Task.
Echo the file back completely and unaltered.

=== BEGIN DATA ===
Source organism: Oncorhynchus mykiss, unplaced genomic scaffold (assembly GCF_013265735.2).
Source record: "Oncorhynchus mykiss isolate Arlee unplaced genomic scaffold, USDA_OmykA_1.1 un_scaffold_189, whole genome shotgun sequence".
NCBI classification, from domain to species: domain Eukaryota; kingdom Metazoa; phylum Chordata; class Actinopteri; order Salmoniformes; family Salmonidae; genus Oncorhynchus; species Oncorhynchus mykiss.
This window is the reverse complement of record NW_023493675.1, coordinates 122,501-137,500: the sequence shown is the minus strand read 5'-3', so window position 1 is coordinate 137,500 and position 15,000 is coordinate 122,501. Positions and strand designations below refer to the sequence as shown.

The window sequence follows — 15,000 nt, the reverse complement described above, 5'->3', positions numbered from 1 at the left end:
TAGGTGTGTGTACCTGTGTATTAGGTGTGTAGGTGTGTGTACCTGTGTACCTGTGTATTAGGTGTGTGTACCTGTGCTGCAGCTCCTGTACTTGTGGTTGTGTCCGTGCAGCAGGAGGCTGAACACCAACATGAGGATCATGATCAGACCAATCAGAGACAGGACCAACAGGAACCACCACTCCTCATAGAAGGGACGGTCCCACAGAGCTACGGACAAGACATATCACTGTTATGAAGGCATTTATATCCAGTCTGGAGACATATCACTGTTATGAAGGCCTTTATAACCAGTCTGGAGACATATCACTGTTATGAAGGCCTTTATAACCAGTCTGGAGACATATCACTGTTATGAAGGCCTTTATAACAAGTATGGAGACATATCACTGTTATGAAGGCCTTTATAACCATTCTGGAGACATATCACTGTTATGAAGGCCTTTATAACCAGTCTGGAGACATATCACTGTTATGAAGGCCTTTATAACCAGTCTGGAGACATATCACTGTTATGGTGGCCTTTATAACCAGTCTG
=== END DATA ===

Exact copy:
Source organism: Oncorhynchus mykiss, unplaced genomic scaffold (assembly GCF_013265735.2).
Source record: "Oncorhynchus mykiss isolate Arlee unplaced genomic scaffold, USDA_OmykA_1.1 un_scaffold_189, whole genome shotgun sequence".
NCBI classification, from domain to species: domain Eukaryota; kingdom Metazoa; phylum Chordata; class Actinopteri; order Salmoniformes; family Salmonidae; genus Oncorhynchus; species Oncorhynchus mykiss.
This window is the reverse complement of record NW_023493675.1, coordinates 122,501-137,500: the sequence shown is the minus strand read 5'-3', so window position 1 is coordinate 137,500 and position 15,000 is coordinate 122,501. Positions and strand designations below refer to the sequence as shown.

The window sequence follows — 15,000 nt, the reverse complement described above, 5'->3', positions numbered from 1 at the left end:
TAGGTGTGTGTACCTGTGTATTAGGTGTGTAGGTGTGTGTACCTGTGTACCTGTGTATTAGGTGTGTGTACCTGTGCTGCAGCTCCTGTACTTGTGGTTGTGTCCGTGCAGCAGGAGGCTGAACACCAACATGAGGATCATGATCAGACCAATCAGAGACAGGACCAACAGGAACCACCACTCCTCATAGAAGGGACGGTCCCACAGAGCTACGGACAAGACATATCACTGTTATGAAGGCATTTATATCCAGTCTGGAGACATATCACTGTTATGAAGGCCTTTATAACCAGTCTGGAGACATATCACTGTTATGAAGGCCTTTATAACCAGTCTGGAGACATATCACTGTTATGAAGGCCTTTATAACAAGTATGGAGACATATCACTGTTATGAAGGCCTTTATAACCATTCTGGAGACATATCACTGTTATGAAGGCCTTTATAACCAGTCTGGAGACATATCACTGTTATGAAGGCCTTTATAACCAGTCTGGAGACATATCACTGTTATGGTGGCCTTTATAACCAGTCTG